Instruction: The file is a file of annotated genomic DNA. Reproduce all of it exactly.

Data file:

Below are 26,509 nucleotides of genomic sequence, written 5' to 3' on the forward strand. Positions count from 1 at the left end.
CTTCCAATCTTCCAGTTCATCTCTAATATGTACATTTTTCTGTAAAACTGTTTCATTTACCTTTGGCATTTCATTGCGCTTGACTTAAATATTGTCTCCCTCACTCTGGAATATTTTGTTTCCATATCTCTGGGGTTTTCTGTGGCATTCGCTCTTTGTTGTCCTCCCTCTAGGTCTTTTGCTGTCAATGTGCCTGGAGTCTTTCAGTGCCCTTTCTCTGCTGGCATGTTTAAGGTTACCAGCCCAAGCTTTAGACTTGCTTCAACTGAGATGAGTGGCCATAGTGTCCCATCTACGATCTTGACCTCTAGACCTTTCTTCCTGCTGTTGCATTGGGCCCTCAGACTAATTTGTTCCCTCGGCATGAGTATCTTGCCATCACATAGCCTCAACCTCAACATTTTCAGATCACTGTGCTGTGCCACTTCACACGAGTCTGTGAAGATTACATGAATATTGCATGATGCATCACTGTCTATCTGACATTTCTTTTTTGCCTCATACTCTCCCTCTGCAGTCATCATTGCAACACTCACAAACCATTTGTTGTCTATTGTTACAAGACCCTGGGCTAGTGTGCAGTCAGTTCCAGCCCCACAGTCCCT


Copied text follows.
Below are 26,509 nucleotides of genomic sequence, written 5' to 3' on the forward strand. Positions count from 1 at the left end.
CTTCCAATCTTCCAGTTCATCTCTAATATGTACATTTTTCTGTAAAACTGTTTCATTTACCTTTGGCATTTCATTGCGCTTGACTTAAATATTGTCTCCCTCACTCTGGAATATTTTGTTTCCATATCTCTGGGGTTTTCTGTGGCATTCGCTCTTTGTTGTCCTCCCTCTAGGTCTTTTGCTGTCAATGTGCCTGGAGTCTTTCAGTGCCCTTTCTCTGCTGGCATGTTTAAGGTTACCAGCCCAAGCTTTAGACTTGCTTCAACTGAGATGAGTGGCCATAGTGTCCCATCTACGATCTTGACCTCTAGACCTTTCTTCCTGCTGTTGCATTGGGCCCTCAGACTAATTTGTTCCCTCGGCATGAGTATCTTGCCATCACATAGCCTCAACCTCAACATTTTCAGATCACTGTGCTGTGCCACTTCACACGAGTCTGTGAAGATTACATGAATATTGCATGATGCATCACTGTCTATCTGACATTTCTTTTTTGCCTCATACTCTCCCTCTGCAGTCATCATTGCAACACTCACAAACCATTTGTTGTCTATTGTTACAAGACCCTGGGCTAGTGTGCAGTCAGTTCCAGCCCCACAGTCCCT